2015/16 sets new managerial dismissals record

Date published: Thursday 26th May 2016 1:09

Fifty-six football managers were sacked after an average service of 15 months this season, statistics published by the League Managers’ Association on Thursday showed.

The LMA released its end-of-season report, which detailed that there were 70 managerial changes across the Premier League and Football League during the 2015-16 campaign.

The 56 dismissals – there were 14 resignations – was earlier this month described as the “worst ever” by LMA chief executive Richard Bevan. The next highest in the past 11 seasons was 47 last term and then 46 in 2006-07.

Bevan will also be alarmed by the average length of service at a club.

The average tenure for the 56 dismissed managers this season was one year 113 days, or little more than 15 months.

The 11 Premier League bosses sacked had an average of two years seven days in the job, but in League One, where 14 managers lost their jobs, the average tenure was less than a year, at 354 days.

Brendan Rodgers became the first Premier League managerial casualty of the season when Liverpool sacked him in October, while Louis van Gaal was sacked earlier this week after leading Manchester United to the FA Cup.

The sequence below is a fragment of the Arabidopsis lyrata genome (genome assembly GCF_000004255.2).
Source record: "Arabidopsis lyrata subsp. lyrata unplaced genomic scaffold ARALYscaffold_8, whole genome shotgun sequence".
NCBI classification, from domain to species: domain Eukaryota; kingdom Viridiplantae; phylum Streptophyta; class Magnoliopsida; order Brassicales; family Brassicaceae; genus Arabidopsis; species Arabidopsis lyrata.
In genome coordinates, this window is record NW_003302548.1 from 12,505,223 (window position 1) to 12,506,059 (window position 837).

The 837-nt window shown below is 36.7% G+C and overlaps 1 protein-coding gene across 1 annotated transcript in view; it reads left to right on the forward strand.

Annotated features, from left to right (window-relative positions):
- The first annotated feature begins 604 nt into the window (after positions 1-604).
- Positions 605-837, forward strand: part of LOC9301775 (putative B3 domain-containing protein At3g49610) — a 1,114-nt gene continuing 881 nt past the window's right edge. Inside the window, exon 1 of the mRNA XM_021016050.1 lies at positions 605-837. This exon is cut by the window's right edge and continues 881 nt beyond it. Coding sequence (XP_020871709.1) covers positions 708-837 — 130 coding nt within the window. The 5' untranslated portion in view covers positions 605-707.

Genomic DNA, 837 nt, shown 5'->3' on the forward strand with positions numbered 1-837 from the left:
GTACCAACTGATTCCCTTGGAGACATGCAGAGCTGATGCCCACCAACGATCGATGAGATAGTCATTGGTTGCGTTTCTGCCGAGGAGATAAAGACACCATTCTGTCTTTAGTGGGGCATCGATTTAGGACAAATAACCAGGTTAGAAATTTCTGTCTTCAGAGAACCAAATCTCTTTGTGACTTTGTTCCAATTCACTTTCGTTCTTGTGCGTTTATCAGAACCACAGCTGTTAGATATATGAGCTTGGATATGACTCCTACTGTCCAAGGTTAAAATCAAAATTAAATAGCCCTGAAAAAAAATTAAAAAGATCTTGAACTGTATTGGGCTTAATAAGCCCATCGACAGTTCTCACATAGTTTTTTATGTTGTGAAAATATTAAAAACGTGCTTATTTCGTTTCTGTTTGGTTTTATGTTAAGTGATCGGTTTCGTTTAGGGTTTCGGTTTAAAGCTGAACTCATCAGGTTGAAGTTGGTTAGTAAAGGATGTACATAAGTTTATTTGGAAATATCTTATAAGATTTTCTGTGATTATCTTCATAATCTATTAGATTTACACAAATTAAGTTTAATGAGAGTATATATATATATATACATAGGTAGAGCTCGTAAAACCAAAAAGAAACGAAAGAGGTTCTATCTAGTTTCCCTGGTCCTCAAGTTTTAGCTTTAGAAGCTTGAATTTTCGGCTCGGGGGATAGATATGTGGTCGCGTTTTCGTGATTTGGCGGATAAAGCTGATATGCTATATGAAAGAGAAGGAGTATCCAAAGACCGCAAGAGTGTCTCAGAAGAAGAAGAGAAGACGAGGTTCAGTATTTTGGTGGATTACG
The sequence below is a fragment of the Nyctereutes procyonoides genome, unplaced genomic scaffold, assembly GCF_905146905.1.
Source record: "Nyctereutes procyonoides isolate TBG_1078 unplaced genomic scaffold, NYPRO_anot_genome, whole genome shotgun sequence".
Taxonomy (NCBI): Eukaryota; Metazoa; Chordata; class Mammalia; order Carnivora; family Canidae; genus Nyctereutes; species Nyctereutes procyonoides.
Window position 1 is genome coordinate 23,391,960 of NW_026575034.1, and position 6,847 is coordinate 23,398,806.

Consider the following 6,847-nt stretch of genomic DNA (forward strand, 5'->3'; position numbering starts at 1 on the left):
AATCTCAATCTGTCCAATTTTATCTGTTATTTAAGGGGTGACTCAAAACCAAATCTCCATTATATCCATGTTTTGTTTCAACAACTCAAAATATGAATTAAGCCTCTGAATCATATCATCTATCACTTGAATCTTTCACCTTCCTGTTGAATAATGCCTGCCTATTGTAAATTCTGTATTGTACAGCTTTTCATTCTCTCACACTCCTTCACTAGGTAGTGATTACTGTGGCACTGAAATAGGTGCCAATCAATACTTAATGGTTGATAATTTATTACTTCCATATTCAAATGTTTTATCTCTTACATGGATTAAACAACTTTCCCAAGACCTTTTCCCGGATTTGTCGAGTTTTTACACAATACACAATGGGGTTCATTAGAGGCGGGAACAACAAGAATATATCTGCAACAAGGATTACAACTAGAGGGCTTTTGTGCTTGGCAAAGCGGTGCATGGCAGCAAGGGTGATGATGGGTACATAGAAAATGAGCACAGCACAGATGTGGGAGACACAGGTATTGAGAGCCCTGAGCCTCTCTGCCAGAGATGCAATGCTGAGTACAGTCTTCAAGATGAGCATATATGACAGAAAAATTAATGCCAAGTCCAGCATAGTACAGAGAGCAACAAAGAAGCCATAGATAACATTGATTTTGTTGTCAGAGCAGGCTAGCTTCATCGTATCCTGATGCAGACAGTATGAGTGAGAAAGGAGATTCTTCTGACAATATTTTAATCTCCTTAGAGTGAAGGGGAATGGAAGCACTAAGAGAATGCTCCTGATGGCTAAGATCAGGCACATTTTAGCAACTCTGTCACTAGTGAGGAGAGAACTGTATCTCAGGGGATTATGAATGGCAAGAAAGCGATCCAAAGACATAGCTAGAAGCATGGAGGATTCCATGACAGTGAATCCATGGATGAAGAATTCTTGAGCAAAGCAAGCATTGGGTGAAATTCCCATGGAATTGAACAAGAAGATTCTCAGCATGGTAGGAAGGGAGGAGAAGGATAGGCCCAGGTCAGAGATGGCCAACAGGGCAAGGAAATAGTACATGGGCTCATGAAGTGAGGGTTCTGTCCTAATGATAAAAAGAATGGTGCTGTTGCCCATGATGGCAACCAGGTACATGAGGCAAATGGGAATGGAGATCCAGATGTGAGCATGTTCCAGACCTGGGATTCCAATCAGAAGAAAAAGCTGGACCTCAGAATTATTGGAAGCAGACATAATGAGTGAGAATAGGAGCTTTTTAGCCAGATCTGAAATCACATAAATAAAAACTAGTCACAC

Jose Mourinho, fired by Chelsea for a second time last December, is expected to replace Van Gaal at Old Trafford.

Figures showed the greatest number of dismissals in Leagues One and Two for the last six seasons, while only once in that time had the Premier League and Championship seen more managerial sackings.

In 2013-14, 12 Premier League bosses were sacked, while last season 20 Championship bosses were relieved of their duties, two more than this term.

The average tenure of managers currently in office is below two years across all four leagues.

It is one year 332 days in the Premier League, but that figure is skewed as Arsene Wenger has been Arsenal boss for approaching 20 years since his appointment in October 1996.

Paul Tisdale of Exeter is the next longest-serving boss, with approaching 10 years of service, while Eddie Howe’s second spell at Bournemouth, which stands at less than four years, makes the top 10.

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